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July 9, 2019 11:00 AM, EDT

Document Automation Puts Trucking Back Office in Fast Lane

Bill of lading digital graphic

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The deluge of documents that trucking generates is increasingly managed and processed via automation. Providers of document-management systems, and the trucking executives who use them, said these systems yield labor savings and efficiencies.

Automating the processing of documents also benefits shippers, carriers, freight brokers and logistics providers by accelerating the completion of transactions — helping all parties pay and get paid more quickly, vendors and trucking executives said.

Solar Transport, which transports petroleum products, uses services from EBE Technologies, including a mobile app that enables document capture for billing and settlements.

Solar Transport

Solar Transport is developing electronic delivery tickets with EBE Technologies. (Solar Transport)

The West Des Moines, Iowa-based fleet is developing electronic delivery tickets with EBE, said Jason Jones, Solar Transport’s IT manager.

Other document-management changes are afoot at the carrier.

Drivers have been using their personal devices to access the EBE mobile scan app.

“We are currently implementing iPads into our fleet, and drivers will use the iPad to scan their images now,” Jones said, noting the main reasons for the switch are lower cost and more flexibility and mobility. “We want more flexibility for our drivers to be able to see and do their job remotely.”

This is not only for their day-to-day operational job, but for training at home using EBE software, Jones said.

“That has allowed driver training to take place on a monthly basis,” Jones said. “[The] safety department has been able to stay atop of the training with notifications and a workflow to monitor the training.”

Meanwhile, the technology for automatically digitizing and processing documents has advanced because of improvements in artificial intelligence, especially optical character recognition and machine learning, vendors said.

EBE

EBE Technologies mobile app by EBE Technologies.

“What used to happen in the back office when the paperwork arrived is now happening at the point of service with the driver,” said Larry Kerr, president of EBE Technologies. The delays associated with waiting until drivers reach a truck stop or a terminal to scan documents can be dramatically reduced or even eliminated through automated document management, he said.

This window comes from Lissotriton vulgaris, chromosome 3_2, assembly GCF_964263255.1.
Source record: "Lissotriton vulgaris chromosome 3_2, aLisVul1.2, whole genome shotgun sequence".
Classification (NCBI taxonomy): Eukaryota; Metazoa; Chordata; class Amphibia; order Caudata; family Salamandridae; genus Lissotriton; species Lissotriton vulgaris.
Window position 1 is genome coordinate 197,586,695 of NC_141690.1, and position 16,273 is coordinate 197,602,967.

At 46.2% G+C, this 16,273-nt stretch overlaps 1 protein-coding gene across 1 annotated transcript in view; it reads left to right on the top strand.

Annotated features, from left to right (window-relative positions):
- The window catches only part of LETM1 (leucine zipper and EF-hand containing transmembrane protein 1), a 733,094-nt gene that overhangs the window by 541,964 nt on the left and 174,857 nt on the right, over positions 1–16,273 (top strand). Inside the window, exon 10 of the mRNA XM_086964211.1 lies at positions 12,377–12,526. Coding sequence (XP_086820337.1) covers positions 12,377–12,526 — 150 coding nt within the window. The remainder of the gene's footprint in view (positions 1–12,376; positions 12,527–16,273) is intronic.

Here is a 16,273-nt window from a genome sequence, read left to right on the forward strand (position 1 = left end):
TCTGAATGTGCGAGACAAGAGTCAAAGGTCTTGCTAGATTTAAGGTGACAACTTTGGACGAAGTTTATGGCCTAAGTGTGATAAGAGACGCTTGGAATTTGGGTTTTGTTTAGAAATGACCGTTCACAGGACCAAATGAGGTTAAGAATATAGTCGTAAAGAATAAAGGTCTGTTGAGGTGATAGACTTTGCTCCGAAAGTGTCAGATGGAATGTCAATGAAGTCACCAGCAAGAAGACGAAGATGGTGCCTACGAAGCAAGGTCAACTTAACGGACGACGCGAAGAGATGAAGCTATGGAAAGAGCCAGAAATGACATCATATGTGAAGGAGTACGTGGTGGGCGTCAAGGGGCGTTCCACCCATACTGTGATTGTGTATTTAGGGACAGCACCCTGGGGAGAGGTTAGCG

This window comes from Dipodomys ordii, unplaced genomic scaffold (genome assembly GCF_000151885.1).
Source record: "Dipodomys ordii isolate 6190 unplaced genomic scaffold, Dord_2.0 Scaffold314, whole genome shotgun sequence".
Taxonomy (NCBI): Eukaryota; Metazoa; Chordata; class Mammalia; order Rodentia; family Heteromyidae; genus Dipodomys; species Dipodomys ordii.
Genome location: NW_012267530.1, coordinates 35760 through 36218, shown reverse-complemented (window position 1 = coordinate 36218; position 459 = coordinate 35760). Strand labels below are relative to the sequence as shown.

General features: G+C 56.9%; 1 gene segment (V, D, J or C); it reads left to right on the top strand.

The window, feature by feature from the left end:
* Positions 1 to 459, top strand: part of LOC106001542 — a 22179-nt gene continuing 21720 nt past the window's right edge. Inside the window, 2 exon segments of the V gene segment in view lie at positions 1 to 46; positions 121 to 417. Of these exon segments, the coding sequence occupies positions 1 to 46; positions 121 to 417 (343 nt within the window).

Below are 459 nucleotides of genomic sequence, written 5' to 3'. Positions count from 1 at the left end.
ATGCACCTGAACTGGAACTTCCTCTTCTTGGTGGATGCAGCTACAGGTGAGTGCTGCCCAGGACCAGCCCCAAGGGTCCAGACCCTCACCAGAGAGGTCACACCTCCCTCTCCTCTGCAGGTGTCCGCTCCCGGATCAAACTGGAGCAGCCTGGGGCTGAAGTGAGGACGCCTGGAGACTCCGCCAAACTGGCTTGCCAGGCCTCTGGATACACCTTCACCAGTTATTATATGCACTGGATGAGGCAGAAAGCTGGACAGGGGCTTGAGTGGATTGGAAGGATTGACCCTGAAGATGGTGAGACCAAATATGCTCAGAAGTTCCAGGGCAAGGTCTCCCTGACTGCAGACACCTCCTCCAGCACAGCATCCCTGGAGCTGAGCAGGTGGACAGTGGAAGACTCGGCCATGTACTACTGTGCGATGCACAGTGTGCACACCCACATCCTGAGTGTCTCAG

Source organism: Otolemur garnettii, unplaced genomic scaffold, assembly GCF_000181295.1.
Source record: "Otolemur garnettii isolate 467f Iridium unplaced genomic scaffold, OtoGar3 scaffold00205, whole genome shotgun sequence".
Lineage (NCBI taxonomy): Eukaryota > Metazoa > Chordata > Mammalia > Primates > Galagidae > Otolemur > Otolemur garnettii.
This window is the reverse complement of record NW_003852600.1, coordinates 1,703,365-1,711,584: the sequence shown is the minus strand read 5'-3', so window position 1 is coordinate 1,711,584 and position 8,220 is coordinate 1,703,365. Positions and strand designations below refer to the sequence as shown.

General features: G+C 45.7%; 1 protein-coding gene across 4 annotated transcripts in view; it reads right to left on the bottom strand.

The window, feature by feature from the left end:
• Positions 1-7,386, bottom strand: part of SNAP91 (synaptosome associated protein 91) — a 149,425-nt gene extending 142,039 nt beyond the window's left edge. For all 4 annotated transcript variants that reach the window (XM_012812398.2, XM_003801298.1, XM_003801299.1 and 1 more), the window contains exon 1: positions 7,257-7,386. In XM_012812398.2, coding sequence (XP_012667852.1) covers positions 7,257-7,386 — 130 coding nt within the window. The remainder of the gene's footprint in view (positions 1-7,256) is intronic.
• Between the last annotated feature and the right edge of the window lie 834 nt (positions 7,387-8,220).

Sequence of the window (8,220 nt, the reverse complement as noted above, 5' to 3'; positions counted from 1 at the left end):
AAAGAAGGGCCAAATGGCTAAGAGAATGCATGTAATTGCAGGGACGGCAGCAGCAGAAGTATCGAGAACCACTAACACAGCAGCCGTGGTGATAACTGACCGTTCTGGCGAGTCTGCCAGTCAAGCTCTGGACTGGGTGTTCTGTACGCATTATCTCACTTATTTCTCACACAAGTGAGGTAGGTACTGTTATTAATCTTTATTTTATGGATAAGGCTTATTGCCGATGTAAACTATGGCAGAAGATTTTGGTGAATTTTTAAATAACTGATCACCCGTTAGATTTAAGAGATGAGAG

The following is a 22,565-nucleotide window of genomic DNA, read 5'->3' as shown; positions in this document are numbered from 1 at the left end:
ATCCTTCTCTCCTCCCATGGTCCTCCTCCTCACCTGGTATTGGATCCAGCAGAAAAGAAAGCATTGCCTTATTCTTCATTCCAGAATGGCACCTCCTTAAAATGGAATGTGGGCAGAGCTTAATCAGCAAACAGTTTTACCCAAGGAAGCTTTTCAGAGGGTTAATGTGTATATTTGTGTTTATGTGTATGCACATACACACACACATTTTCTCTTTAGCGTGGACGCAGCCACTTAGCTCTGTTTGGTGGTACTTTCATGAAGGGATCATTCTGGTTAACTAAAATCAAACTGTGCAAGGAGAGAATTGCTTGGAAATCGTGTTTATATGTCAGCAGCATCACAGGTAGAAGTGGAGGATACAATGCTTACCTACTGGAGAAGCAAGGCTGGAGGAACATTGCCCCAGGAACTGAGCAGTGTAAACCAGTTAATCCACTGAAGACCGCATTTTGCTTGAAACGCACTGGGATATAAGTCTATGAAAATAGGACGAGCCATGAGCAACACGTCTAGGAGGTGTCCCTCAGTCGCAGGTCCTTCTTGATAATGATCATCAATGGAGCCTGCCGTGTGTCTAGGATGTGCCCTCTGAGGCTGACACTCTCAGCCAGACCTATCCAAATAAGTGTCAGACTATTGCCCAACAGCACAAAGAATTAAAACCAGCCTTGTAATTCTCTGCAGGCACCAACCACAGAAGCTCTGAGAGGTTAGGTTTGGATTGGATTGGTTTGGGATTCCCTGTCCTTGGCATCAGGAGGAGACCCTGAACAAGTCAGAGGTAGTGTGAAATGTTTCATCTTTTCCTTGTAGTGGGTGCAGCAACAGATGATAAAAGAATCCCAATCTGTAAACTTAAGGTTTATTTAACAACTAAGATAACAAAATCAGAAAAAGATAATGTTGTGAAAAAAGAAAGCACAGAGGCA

Some users are able to issue invoices within 10 minutes after delivery, Kerr said. “But more importantly, the [work in the] back office, where you had to start indexing and billing, is reduced down to [managing] exceptions.”

Automated indexing — such as ascribing an order number and driver code to facilitate document processing — saves carriers hours of labor that were once devoted to billing, vendors said.

“Usually, the higher the transaction volume, the greater the payback,” Kerr said.

Brent Bois, owner of Calhoun Truck Lines, said trucking companies must manage “a lot of information — information in different parts of the document and different information from different customers, creating a challenging process for order-entry personnel.”

His company, an intermodal carrier based in Eden Prairie, Minn., is working with KoiReader to automate its order-entry process.

“We get a certain percentage of our orders coming over from our customers via [electronic data interchange], but we still have a lot of orders coming via e-mail,” Bois said.

The e-mailed orders are manually entered into the carrier’s transportation management system. Automating the handling of e-mailed orders is expected to free operations staff for other tasks, Bois said, adding it also reduces “some of the human error that causes additional challenges downstream within our operations.”

He said he expects the automated order-entry process to be operational, and a return on investment achieved, by year’s end.

Calhoun’s transportation management system is provided by Compcare Services, a software firm that specializes in intermodal operations. Calhoun Truck Lines, which operates 160 trucks, has used the management system for about 15 years, Bois said.

KoiReader and Compcare had to collaborate in advance for the automation project now underway, Bois said. The basic challenge is the moving of information across an open application programming interface. The interface is software that enables different applications to “talk,” or work together.

Calhoun load board

A Calhoun Truck Lines employee works on document processing. Calhoun Truck Lines is working with KoiReader to enhance its document management processes. (Calhoun Truck Lines)